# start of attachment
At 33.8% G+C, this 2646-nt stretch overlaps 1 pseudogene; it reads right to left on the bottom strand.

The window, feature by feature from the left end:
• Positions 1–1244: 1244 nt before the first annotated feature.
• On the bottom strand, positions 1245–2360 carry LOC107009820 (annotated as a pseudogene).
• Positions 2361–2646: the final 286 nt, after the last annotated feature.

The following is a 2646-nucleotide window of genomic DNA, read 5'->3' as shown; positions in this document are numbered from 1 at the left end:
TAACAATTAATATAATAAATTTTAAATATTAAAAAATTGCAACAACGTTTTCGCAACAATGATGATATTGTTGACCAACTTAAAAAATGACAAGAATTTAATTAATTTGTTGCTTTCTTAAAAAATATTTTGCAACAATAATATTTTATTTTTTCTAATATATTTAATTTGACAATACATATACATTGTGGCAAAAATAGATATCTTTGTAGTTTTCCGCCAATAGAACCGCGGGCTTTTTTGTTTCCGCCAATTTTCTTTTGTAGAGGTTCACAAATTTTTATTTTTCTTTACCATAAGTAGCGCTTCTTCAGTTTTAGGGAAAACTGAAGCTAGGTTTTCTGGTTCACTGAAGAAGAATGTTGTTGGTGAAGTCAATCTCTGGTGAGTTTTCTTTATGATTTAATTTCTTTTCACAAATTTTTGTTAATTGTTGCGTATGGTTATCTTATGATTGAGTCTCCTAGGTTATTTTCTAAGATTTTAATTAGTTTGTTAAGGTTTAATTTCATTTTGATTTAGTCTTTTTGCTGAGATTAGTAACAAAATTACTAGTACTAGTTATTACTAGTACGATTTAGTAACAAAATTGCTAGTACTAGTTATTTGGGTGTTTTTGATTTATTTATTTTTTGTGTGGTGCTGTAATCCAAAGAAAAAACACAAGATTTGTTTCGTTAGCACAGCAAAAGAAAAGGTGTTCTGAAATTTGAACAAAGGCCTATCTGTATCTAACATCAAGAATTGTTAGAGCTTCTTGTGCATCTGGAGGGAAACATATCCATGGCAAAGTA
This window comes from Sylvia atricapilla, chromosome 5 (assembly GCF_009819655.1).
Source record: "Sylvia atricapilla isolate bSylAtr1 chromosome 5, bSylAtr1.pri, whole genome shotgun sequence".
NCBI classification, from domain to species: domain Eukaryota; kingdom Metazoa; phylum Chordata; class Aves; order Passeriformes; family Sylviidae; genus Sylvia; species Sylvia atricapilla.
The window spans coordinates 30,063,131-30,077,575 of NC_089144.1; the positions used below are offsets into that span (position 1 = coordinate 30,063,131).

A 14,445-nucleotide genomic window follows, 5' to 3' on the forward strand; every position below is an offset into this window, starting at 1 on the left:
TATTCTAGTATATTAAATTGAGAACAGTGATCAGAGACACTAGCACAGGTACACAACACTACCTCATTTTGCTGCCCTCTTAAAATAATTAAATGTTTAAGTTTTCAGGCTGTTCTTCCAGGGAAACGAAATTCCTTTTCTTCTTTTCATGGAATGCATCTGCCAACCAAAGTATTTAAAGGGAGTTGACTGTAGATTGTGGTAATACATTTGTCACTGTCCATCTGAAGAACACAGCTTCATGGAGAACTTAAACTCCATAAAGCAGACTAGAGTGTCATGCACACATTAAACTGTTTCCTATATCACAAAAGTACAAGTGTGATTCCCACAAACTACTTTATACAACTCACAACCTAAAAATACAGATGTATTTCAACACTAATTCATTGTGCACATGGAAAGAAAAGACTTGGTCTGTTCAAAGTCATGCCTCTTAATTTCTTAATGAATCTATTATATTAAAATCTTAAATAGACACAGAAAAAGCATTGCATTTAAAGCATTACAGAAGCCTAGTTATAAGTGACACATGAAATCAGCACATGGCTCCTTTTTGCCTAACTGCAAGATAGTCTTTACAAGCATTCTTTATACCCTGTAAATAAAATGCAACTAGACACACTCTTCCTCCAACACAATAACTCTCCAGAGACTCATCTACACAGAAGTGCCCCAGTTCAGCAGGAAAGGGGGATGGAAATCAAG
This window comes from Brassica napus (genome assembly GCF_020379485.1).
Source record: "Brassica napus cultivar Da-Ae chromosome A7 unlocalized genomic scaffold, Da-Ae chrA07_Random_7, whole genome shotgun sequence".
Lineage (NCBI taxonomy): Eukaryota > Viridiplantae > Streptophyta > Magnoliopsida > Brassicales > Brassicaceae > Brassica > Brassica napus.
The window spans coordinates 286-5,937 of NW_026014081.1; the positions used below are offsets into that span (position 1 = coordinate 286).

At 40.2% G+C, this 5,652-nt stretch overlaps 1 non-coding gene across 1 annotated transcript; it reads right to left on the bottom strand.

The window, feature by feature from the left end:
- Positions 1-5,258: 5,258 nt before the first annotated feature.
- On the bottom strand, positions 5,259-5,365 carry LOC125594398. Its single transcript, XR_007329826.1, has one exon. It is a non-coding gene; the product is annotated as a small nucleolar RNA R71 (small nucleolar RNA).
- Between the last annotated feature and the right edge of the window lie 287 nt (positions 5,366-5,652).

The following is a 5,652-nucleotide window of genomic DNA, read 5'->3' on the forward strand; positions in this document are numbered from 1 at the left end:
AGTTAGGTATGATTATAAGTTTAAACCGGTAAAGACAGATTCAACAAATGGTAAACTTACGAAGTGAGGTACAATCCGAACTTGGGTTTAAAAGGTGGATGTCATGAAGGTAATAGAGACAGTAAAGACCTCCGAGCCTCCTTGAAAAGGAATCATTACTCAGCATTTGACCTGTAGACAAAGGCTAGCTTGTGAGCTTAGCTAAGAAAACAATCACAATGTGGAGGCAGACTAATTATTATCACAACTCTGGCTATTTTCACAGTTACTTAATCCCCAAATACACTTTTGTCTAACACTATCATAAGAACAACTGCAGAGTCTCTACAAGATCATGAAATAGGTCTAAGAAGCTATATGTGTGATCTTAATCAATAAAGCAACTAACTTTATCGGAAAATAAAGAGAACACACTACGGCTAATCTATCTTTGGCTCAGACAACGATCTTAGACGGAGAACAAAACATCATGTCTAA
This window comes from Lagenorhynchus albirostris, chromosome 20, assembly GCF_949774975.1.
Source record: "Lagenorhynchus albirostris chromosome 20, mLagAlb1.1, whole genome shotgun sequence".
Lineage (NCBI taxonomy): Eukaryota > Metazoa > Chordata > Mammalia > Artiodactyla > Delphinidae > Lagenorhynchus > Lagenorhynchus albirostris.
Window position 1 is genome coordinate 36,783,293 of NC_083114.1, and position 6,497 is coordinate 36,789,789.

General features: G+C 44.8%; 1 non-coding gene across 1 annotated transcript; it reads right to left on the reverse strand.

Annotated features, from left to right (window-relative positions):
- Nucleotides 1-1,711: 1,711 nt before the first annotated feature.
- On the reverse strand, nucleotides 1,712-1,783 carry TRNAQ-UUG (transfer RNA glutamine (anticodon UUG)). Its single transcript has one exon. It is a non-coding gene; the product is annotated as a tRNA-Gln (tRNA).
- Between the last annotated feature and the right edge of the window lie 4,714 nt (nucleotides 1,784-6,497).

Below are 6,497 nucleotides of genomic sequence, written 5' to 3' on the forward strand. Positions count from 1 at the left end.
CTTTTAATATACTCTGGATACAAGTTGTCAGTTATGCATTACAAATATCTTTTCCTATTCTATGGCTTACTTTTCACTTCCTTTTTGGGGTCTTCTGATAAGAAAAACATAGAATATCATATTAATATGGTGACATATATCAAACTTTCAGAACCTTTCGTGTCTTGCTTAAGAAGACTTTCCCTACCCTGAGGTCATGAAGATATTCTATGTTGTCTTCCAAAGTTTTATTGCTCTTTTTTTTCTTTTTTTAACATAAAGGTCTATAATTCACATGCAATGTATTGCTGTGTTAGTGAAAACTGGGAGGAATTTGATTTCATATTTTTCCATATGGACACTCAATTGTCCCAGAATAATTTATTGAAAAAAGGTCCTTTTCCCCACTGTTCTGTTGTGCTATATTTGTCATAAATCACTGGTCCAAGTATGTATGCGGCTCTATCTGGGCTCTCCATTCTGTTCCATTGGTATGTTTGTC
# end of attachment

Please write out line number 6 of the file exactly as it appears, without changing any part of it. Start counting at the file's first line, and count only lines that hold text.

The following is a 2646-nucleotide window of genomic DNA, read 5'->3' as shown; positions in this document are numbered from 1 at the left end: